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Now that Marlene Kennedy finally has her own apartment, she doesn't have to worry where she'll sleep each night.
Cheryl Gerber / Unprisoned

Louisiana is the incarceration capital of the world. But most people behind bars aren’t locked up forever. In fact, 90 percent of them will someday be released. So that makes Louisiana also the reentry capital of the world-- a role the state is ill-prepared for.

Rev. Jesse Jackson, Rev. Al Sharpton and local leaders at funeral for Alton Sterling in Baton Rouge.
Jason Saul / WWNO

WWNO is covering the funeral of Alton Sterling in Baton Rouge. Events open to the public begin 8 a.m. Friday, July 15, with the funeral expected to begin at 11 a.m. Expected guests include Rev. Al Sharpton, Rev. Jesse Jackson, and U.S. Rep. Cedric Richmond (D-New Orleans). The proceedings are being held at the F.G. Clark Center on the campus of Southern University.

The Triple S Mart in Baton Rouge has become a shrine and a gathering place for activists. It's where Alton Sterling was shot and killed by police officers just over a week ago.

Standing in front of a large mural of Sterling at the convenience store, his son, 15-year-old Cameron Sterling said he hoped his father's death would help bring people in the city together.

"My father was a good man," Cameron said. "That was a sacrifice to show everybody what was going on."

Police responded to Baton Rouge street protests en masse on July 10.
Bryan Tarnowski

This story is being continuously updated.

Protests continued in Baton Rouge Sunday evening, six days after the shooting death of Alton Sterling by a Baton Rouge police officer.

Large crowds of protestors collected in several different areas of the city, met by police in riot gear. At least 50 people were arrested.

With reporting from Baton Rouge by Jesse Hardman, Tegan Wendland and Bryan Tarnowski.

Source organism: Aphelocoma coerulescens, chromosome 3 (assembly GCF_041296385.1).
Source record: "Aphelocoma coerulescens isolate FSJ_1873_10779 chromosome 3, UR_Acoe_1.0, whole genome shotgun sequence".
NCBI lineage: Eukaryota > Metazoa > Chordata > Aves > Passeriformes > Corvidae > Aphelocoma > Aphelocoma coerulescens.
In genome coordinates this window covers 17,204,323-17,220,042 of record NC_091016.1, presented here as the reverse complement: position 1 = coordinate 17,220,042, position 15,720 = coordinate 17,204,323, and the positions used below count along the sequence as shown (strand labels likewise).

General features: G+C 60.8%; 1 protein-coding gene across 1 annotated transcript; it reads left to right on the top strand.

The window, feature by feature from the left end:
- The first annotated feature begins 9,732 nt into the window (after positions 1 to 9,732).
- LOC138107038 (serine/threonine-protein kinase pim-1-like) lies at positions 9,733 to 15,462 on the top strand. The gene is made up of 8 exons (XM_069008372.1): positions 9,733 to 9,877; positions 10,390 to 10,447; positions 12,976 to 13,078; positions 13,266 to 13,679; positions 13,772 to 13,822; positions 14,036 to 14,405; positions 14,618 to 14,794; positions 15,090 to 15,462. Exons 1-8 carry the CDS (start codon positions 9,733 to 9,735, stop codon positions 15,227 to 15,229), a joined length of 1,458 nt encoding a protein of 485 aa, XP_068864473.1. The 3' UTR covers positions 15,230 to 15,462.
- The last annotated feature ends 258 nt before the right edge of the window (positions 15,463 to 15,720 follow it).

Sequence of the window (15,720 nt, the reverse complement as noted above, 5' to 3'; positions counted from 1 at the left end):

Eileen Fleming / WWNO

About 100 people marched along St. Claude Avenue in New Orleans on Sunday in protest of police shootings and street violence.  

The killing of Alton Sterling, 37, by police earlier this week touched off protests across the country – but in Sterling's home city of Baton Rouge, La., demonstrators' outrage has rarely exceeded a parboil. And that's by design.

Baton Rouge, La., gathered for the third night in a row to remember Alton Sterling.

Sterling was shot by police on Tuesday; video posted that night showed he was lying on the ground when police pulled their weapons. The local community quickly took to the streets in protest.

On Wednesday, as the story gained national traction, a second photo was posted online, showing the shooting from closer range. On Wednesday night, The Associated Press reports, people gathered in prayer and anger to remember Sterling and protest his death.

Calvin Manny Hills and his oldest sister, Johnnie Mae Hills Sylve, get together for a Father's Day party.
Cheryl Gerber / Unprisoned

In nearly every state, prison populations have exploded -- in large part, because of drug laws and the people, like Manny Hills, who are arrested and incarcerated for those laws. Over the last 25 years, Manny, an addict, has been convicted several times for drug possession and other petty crimes. His story is pretty typical of the people who fill up our nation's prisons.

When it comes to child well-being in the U.S., Louisiana ranks near the bottom: 48th. That's according to a new report from the Annie E. Casey Foundation.

The results of the annual report are, sadly, not shocking. "We have historically always ranked at least in the bottom five states in overall child well-being, so unfortunately that wasn't a big surprise," says Teresa Falgoust. She's with Agenda for Children, which contributed local data to the national report. It looks at trends in data between 2008 and 2014.

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